On 5/15/06, Alphax (Wikipedia email)
Rob Church wrote:
On 12/05/06, Anthony DiPierro
>And if that's the case, can we sue?
Good luck with that.
The Foundation can't, because it doesn't own the copyright to the
material. It's up to the copyright holder to enforce their licencing.
Could The Foundation sue /on behalf of/ those authors whose copyright
has been violated?
INAL but my understanding is.
Under US law they could if given permission to do so by the copyright
holders (the situtation is compicated in the case of minors. The
foundation would probably need their parents/gardians permissions).
I don't see that aspect as a problem. Even one significant adult author
of an article should be enough. GFDL does not even require that ALL
authors be listed.
Authors could designate the Foundation as their agent in such
circumstances, but IIRC it has refused that role in the past. For most
individual authors to begin an action could be incredibly complicated,
and as long as we are dealing with only snippets of material they could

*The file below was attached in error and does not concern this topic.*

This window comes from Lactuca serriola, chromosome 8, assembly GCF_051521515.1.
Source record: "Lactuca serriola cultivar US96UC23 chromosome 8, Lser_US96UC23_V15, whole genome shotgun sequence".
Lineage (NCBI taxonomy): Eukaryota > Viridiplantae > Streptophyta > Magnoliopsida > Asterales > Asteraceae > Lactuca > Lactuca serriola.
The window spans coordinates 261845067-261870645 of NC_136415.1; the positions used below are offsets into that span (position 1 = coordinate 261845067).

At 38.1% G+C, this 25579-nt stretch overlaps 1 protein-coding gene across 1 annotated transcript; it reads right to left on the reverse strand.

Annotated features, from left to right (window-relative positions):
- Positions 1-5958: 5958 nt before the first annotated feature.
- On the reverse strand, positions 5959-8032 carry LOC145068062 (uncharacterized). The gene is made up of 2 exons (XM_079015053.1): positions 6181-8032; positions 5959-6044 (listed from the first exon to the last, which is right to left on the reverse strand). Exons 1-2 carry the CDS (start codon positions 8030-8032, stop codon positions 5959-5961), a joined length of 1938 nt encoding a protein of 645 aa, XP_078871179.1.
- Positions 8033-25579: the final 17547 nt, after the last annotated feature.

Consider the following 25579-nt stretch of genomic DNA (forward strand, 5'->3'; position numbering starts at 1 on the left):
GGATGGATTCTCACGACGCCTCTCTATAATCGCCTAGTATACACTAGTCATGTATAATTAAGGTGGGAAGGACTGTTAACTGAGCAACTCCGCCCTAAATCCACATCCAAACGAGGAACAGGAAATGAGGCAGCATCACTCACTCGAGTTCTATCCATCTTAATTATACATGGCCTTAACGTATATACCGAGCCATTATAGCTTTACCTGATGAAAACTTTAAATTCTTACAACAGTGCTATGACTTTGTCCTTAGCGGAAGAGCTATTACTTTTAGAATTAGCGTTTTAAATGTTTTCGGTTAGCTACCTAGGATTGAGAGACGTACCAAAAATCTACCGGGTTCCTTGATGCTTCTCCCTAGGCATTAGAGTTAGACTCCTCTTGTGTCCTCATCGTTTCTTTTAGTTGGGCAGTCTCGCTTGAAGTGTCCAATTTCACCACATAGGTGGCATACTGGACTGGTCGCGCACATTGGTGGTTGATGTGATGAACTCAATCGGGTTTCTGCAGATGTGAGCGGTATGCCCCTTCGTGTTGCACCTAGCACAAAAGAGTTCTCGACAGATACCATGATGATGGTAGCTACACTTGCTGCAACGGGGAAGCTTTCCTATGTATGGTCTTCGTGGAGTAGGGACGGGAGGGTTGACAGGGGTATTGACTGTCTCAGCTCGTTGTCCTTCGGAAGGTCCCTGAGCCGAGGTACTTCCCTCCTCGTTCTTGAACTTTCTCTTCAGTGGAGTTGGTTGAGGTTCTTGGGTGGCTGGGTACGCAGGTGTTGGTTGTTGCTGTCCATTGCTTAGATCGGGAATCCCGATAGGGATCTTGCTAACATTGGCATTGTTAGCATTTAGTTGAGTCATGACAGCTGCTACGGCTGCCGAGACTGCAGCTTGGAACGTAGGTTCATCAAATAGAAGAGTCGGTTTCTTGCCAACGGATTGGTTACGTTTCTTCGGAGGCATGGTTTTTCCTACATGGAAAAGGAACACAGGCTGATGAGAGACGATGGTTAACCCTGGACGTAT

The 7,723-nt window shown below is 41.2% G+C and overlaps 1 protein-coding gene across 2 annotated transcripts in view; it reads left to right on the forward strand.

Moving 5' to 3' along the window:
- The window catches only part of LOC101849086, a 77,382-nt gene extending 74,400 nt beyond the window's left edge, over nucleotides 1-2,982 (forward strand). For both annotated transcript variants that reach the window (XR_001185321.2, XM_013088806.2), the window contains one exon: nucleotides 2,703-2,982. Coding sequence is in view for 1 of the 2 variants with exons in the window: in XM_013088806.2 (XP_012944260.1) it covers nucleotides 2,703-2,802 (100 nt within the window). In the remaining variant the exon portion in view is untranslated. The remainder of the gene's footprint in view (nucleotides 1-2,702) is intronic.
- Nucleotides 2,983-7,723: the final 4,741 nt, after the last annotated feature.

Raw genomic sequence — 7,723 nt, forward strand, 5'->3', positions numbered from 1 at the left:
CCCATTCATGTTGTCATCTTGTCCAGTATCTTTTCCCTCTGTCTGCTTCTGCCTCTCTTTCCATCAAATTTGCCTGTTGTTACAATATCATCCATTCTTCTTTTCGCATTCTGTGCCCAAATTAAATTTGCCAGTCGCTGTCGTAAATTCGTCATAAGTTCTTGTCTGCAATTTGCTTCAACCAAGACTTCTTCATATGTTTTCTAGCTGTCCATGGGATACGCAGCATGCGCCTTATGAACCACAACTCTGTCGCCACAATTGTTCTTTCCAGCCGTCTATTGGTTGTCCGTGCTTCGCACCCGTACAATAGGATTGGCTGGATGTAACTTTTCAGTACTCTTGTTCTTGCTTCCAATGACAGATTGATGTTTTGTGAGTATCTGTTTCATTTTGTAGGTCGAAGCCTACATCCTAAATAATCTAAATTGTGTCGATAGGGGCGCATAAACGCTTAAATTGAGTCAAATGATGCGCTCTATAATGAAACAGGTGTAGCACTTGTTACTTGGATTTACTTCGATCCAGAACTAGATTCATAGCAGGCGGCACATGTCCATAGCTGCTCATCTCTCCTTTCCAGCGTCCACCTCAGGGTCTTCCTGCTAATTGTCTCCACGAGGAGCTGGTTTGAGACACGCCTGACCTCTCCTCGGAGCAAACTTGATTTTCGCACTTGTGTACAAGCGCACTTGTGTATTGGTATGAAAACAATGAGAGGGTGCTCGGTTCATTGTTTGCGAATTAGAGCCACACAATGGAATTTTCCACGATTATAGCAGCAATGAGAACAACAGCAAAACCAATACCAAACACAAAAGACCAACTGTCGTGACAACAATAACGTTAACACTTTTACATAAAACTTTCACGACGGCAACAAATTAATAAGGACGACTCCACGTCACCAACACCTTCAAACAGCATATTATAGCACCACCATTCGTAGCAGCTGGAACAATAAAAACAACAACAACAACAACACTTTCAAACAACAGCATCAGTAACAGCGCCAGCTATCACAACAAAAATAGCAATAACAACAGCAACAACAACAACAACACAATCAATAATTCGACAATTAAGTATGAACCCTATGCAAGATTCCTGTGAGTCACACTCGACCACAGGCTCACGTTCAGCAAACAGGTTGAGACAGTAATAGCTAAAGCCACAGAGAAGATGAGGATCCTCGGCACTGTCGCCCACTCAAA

very well come up with a fair use argument.
The situation is perhaps the worst nightmare come true for those who
believe that access to information should be free. Inadvertent
violations of traditional copyrights by advocates of free material are
easily corrected. Free material needs to be defended if it is to remain
free. This is why I have always maintained that public domain is not
ownership by no-one but ownership by every one; I see this as a subtle
but important decision. Who is responsible for protecting the public
domain, and the broad range of free licences? Who is in a practical,
rather than merely thoretical, position to do anything about the
problem? Have any of these licences been tested anywhere in the courts?
I do not want to believe that GFDL including its permissions to use
material for commercial purposes, was nothing but a big unconscionable
con job designed to get people to work and contribute for nothing.
I don't know how chinese copyright law works and
copyright law tends to get very complex very fast.
is an American company. If Baidu is listed on nasdaq that
may be enough for US jurisdiction and US copyright law to apply. If the
individual authors are left to their own devices than individual authors
should start peppering these unrepentant violators with large quantities
of DMCA takedown orders. If you are a significant author in 1,000
articles you could send them 1,000 takedown orders. This could be more
easily done by US Wikipedians because of their easier access to US
courts in every judicial district if it ever gets to that. Proving
damages would be difficult, but accepting the minimum statutory penalty
of $200 for each separate violation could have an interesting effect.